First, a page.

Learning From Disappointment

10. Ilona KORSTIN (Russia). 5. Evgeniya BELYAKOVA (Russia). 13. Anna PETRAKOVA (Russia)
 Anna Petrakova (right) with Russia teammates Ilona Korstin and Evgeniya Belyakova at the London Olympics

By Jeff Taylor

Anna Petrakova has had some time to digest her summer with Russia's national team, one that began with high hopes and ended just one victory away from the Olympic podium.

Coming off a season in which she had been a leading light for a Dynamo Kursk team that captured the EuroCup Women title with a two-legged triumph over Kayseri Kaski spor in the Final, a campaign in which she averaged 16.8 points, 7.2 rebounds and 1.8 assists, Petrakova was given a chance to show her potential on a much bigger stage.

Overall, she played well as a reserve in London, averaging 6.1 points and 3.3 rebounds.

The power forward shot 37.5 percent from long range.

She more than justified her inclusion in the team, and would appear to be a certainty to play next year in France when Russia try to defend their EuroBasket Women 2011 title.

Before then, Petrakova will fight for minutes in a talent-rich UMMC Ekaterinburg squad.

Despite the bronze-medal game defeat to Australia, Petrakova says that on the whole, she will remember the good things about her first year with the senior team.

"Of course, personally I think it was a great experience," Petrakova said to Basketball World News.

"But I'm still upset that we lost (83-74 to Australia in the bronze-medal clash)."

Petrakova had her ups and downs at the Olympics.

There is nothing quite like going up against the best teams in the world to make a player better.

Petrakova went up against great athletes, and had also to cope with the mental aspect of the game like never before.

13. Anna Petrakova (Dynamo Kursk)
Petrakova, who led Dynamo Kursk to the EuroCup Women title last year, is mentally prepared for a different role at UMMC Ekaterinburg in the new season

UMMC, one of the favorites to win the EuroLeague, should benefit from Petrakova's summer.

"Hopefully now, I've adapted to the pressure, I've adapted to the responsibility," she said.

"The Olympics gives you the experience of playing under pressure and learning how to deal with it."

Petrakova thinks Russia, which had to play without their veteran center Maria Stepanova because of a knee injury that she suffered at the EuroLeague Women Final Eight, will be better for the hard games they played in London.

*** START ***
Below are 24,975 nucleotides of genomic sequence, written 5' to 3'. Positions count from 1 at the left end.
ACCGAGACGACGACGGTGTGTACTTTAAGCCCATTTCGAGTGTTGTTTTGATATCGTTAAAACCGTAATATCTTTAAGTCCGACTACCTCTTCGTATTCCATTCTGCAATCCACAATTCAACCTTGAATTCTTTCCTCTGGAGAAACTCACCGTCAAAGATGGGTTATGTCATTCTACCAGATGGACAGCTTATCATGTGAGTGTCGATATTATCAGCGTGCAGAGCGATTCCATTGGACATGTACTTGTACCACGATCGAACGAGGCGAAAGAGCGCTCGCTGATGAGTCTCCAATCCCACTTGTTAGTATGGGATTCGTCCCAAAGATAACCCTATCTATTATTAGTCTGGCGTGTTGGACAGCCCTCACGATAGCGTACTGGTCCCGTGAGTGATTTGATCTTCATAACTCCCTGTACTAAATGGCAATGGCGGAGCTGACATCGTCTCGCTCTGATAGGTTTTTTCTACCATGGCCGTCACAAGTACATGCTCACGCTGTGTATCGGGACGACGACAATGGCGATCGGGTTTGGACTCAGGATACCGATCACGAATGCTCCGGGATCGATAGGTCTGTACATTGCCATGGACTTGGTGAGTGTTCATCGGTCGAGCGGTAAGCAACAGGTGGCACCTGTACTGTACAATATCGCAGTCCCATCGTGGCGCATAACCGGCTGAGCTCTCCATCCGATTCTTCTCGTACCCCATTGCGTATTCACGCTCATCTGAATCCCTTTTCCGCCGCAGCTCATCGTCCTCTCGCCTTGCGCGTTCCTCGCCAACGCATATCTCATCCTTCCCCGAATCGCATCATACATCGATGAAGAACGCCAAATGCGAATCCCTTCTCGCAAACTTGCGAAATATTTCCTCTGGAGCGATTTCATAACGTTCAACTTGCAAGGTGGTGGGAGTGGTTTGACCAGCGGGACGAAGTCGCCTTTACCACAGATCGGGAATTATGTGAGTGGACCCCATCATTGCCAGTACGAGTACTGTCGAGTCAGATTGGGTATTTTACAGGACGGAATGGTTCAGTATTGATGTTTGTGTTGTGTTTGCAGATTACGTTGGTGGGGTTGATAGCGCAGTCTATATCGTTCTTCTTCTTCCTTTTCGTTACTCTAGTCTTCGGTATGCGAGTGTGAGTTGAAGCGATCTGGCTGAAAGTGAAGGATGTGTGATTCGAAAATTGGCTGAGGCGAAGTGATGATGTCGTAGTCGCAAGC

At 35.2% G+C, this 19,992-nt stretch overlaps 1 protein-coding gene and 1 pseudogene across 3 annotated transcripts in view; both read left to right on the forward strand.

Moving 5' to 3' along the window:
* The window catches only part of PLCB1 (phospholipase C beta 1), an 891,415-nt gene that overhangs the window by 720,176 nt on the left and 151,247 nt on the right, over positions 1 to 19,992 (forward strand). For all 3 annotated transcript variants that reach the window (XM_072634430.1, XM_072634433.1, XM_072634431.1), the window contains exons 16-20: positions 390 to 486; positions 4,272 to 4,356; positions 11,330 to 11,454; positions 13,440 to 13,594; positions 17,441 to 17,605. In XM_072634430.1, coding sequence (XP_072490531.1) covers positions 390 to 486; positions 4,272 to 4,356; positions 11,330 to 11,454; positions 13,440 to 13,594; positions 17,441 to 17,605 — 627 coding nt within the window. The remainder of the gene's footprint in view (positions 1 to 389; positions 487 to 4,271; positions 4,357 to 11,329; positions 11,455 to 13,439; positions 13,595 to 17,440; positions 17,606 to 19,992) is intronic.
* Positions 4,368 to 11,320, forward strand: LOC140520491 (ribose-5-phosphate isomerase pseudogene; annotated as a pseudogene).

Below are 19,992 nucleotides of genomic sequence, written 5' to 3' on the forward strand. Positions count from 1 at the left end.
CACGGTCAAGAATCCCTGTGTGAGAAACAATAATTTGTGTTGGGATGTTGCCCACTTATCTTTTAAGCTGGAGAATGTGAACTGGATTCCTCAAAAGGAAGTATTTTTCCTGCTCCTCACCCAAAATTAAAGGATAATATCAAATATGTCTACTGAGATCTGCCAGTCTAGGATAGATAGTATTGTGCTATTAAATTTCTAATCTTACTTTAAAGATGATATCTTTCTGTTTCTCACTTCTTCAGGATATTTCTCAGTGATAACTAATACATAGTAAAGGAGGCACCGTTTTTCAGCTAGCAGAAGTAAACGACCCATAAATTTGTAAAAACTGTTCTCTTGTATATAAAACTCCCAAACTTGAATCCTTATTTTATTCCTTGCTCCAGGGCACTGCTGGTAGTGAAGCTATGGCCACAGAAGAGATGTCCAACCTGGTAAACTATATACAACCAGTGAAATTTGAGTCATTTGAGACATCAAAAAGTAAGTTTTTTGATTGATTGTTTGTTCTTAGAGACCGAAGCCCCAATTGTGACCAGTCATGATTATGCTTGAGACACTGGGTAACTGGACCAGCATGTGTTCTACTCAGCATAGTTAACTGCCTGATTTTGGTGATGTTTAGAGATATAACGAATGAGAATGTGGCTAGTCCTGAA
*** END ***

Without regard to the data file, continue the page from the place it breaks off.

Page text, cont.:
"We missed a presence in the paint, a solid presence," Petrakova said.

"Maria, you could count on her 100% of the time."

No Stepanova meant more playing time for Natalya Vieru and Nadezhda Grishaeva in the low post.

"After this Olympics, we're going to step up to the next level, I'm sure," Petrakova said.

Petrakova is putting all of her attention on UMMC Ekaterinburg right now.

But to compete at the Olympics for the first time, and to fight for medals, isn't something that one forgets quickly.

Russia have yet to announce who will coach the team at next year's EuroBasket Women, with Boris Sokolovskiy on shaky ground after failing to reach the podium.

It remains to be seen if Russia will contend for medals next year in France.

The combative spirit that had been a hallmark of the Russian teams in the past wasn't as evident in London.

"We have to stick together no matter what," Petrakova said.

"We have to support each other no matter what.

"We have to fight harder.

"We fight, but I think we have to get to the point where every game is life or death."

France will start as favorites as the EuroBasket Women hosts, both there are a host of teams to challenge them.

Russia should find it difficult to survive the opening group phase as they will go up against Spain, Sweden and Italy.

"It's not going to be easy," Petrakova said.

"Maybe this team got used to winning every medal.

"Maybe everyone thought we were a lock. We didn't pull that off.

"The biggest lesson is you have to fight to the end."



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